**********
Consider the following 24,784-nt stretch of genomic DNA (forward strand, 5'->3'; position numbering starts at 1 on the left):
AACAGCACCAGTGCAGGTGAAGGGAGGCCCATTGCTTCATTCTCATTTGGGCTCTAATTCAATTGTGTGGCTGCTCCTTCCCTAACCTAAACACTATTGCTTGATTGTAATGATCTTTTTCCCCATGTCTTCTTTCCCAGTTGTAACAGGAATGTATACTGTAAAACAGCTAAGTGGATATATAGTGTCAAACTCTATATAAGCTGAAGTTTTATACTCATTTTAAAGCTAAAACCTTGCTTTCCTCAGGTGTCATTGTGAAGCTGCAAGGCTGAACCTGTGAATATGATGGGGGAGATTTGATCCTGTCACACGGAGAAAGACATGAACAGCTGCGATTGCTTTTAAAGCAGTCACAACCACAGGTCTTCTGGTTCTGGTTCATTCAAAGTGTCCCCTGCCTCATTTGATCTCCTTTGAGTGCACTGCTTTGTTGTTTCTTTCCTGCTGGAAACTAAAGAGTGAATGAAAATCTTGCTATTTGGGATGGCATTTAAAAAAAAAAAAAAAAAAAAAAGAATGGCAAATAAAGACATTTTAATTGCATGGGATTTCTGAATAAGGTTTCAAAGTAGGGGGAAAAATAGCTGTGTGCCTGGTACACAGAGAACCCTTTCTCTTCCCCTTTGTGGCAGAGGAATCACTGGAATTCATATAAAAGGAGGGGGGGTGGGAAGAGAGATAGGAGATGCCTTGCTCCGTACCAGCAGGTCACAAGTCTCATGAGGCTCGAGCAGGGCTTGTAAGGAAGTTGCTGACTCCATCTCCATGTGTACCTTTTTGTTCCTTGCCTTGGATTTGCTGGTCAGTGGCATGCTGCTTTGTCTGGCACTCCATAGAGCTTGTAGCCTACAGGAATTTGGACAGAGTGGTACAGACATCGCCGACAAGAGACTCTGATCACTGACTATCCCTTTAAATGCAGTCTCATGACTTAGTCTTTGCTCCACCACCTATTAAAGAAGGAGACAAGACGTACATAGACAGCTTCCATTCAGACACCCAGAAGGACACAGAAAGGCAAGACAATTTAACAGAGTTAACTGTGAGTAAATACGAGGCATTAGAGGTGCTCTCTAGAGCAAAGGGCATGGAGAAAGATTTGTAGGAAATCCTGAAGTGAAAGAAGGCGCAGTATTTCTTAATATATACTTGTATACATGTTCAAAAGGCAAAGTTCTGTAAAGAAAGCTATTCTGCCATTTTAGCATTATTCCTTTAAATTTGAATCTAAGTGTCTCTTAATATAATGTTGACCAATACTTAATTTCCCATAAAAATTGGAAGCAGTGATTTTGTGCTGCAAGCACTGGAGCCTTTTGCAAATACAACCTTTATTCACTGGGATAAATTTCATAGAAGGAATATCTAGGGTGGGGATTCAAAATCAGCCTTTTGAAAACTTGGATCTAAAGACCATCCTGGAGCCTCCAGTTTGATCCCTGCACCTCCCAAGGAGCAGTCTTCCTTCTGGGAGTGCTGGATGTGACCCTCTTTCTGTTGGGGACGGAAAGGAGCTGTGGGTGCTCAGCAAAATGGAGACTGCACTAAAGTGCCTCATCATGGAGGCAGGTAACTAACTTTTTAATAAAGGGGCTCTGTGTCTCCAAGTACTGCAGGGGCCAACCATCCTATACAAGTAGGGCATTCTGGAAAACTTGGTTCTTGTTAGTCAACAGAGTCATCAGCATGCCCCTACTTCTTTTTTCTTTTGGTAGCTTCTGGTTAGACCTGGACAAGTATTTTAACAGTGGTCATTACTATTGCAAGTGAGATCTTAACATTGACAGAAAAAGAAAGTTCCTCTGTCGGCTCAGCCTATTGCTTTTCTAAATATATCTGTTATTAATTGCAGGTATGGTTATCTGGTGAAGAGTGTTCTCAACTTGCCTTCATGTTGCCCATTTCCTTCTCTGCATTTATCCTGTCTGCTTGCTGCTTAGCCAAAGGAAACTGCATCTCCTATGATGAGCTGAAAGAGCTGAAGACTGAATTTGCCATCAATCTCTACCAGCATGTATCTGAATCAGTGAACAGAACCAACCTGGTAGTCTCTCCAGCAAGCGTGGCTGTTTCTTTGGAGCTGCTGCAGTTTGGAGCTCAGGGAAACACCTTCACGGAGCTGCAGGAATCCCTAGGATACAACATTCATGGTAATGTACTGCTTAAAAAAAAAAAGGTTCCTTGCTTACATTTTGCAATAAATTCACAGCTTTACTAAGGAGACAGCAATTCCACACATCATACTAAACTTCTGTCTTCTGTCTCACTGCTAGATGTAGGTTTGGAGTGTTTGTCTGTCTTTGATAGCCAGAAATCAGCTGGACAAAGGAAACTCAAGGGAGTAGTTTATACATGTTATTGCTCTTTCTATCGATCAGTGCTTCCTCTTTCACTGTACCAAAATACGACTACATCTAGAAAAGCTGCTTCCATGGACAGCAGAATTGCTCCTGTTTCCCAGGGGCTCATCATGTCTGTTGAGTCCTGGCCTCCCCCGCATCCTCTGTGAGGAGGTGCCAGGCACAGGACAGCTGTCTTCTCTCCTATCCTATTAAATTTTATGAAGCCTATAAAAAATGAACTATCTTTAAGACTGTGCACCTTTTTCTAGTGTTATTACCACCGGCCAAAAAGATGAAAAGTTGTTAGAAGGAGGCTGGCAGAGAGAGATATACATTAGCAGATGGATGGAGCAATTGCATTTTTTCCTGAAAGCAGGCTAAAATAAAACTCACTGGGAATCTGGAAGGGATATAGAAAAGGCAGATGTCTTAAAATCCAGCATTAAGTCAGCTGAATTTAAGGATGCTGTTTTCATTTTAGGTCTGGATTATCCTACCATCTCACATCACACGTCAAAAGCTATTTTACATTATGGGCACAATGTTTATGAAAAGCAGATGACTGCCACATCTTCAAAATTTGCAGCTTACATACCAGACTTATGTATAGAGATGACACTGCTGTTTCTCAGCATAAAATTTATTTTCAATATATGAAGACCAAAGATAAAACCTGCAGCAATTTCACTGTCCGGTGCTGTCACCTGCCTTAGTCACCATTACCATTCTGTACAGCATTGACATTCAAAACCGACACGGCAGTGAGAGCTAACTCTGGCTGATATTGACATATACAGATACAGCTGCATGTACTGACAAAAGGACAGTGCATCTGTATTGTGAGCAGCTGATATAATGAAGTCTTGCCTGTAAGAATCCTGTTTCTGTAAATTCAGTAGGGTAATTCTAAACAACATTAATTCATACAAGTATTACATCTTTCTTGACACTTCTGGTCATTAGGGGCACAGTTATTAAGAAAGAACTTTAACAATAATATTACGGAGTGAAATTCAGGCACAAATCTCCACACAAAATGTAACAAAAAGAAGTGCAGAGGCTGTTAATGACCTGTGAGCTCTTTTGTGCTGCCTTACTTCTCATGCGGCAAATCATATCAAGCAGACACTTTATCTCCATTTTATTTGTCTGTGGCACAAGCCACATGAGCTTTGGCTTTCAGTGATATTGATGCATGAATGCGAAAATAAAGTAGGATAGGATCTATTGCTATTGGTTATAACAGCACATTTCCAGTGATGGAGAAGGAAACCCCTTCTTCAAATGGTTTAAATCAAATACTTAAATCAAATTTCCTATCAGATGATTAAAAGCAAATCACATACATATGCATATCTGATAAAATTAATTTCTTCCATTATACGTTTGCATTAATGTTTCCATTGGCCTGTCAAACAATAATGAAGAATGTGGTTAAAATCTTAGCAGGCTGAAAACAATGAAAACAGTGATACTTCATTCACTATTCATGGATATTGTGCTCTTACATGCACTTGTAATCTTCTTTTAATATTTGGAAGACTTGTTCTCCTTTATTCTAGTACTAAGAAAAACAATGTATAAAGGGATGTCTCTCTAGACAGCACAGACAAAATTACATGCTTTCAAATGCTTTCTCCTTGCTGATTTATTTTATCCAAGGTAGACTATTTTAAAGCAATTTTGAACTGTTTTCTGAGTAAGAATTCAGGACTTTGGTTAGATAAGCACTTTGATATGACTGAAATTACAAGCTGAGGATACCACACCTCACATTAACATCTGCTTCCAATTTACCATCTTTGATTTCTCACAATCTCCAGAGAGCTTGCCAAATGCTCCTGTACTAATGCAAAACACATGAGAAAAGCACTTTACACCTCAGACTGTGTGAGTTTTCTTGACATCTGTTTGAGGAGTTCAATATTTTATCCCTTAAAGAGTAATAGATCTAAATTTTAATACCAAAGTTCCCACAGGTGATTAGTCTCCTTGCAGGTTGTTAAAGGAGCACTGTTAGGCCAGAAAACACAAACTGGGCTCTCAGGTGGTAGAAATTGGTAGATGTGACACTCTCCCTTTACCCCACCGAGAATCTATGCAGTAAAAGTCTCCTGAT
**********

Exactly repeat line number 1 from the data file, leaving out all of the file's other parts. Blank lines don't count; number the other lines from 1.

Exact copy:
Consider the following 24,784-nt stretch of genomic DNA (forward strand, 5'->3'; position numbering starts at 1 on the left):